1. MRW

                Since the thread is over and done with I have some space to answer you more fully.

                So that oil was produced abiotically? Is this the abiotic oil theory?

                Dunno’. Could have been. I had a friend who went up to the University of Toronto around 1968/9 to take undergraduate courses in geology. I like to ski (I was racing then) and hike in the Canadian Rockies, find them more majestic than Denver’s. I met her up there the summer after her first or second year to go hiking. She was positively giddy telling me how the Rockies were formed; I mean wide-eyed joy on her face, and her explanations were fascinating and detailed. Seems her prof at UofT was one of the three guys who ‘discovered’ tectonic plates and confirmed that Alfred Wegener was right after all the decades of being tarnished and disgraced about his Continental Drift (tectonic plate) theory—her prof’s work on tectonic plates work was recognized and accepted while she was attending his classes. I used to remember his name, started with a “D” I think.

                As I recall, this prof and his colleagues used particular isotopes of calcium carbonate, solid iron oxide, and other substances (Graphite? Granite? can’t remember) to determine that the plates had crashed into each other (I forget the subduction, etc stuff) and created the Rocky Mountains. These particular isotopes are important because they exist at the level of the mantle. The ‘critical temperature of water’ (technically salt water) occurs at 374C at a pressure of 3,208 psi, where liquid water and steam become indistinguishable. No biologic molecule can survive past the ‘critical temperature of water’ (374C) at a pressure of 3,208 psi—basic geologic fact–and that is reached at a depth of 3 to 5 km [1.86 to 3.12 miles], depending on whether you’re in a continental or marine environment. All those little fishees and dinosaurs didn’t get down that far, survive as biologic material at that temperature, and exist as detritus for eons to create oil. When the plates crash into each other—creating mountains is a supremely violent act–the pressure of the magma in the mantle is released to the surface, or at least upward through the rocks of the crust, and that pressure according to abiotic theory combines with certain rocks and water to produce oil. (Don’t forget that scientists discovered a reservoir of water three times the volume of all the oceans near the earth’s core last year.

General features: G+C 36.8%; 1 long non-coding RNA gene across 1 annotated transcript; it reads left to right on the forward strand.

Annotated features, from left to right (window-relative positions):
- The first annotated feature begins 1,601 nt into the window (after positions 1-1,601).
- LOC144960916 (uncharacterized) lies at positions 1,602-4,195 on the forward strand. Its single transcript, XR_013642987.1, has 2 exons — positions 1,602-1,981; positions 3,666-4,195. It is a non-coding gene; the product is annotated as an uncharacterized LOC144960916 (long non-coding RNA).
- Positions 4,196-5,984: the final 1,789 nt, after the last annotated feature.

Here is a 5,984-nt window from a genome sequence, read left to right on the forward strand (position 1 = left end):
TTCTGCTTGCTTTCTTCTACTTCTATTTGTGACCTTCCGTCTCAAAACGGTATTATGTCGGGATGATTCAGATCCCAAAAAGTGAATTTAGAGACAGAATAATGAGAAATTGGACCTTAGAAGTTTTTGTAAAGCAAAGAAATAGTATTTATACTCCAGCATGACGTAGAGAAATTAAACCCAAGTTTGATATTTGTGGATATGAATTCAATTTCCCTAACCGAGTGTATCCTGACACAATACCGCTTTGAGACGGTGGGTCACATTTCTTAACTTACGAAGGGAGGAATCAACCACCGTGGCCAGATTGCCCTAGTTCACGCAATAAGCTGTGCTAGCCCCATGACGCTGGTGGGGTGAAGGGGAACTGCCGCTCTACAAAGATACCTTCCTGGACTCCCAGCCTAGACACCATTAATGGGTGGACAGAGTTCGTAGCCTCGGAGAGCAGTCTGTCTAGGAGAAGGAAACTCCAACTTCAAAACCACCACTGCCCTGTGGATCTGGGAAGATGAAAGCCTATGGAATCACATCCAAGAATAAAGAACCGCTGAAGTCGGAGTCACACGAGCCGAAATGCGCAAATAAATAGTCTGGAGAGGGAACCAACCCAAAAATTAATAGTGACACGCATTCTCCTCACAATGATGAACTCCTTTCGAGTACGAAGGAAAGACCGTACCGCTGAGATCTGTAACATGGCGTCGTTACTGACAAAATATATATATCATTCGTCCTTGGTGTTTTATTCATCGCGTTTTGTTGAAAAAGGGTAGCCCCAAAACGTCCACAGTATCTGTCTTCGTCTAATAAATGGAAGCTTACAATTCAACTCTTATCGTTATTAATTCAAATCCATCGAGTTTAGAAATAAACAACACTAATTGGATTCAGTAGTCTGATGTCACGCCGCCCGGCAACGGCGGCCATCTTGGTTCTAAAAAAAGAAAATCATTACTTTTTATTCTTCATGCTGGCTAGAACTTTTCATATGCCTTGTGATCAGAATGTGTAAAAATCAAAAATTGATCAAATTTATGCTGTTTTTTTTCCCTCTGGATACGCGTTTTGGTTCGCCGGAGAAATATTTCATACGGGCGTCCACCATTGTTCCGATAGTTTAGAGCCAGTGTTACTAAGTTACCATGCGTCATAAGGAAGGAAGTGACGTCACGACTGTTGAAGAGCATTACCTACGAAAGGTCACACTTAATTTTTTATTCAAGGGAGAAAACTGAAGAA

Maybe these three guys did use the Russian abiotic oil theory discoveries in their work. After all, the Russian scientists who discovered it were noted geologists, and the theory had been around for 15 years by then. It wasn’t unusual for Canadian and Russian scientists to work together during the Cold War, unlike us.

                What can Albertans or maybe other Canadians say about the reality of landscape reclamation in Alberta after the hydrocarbon-sands mining operations? Do the facts match the laws?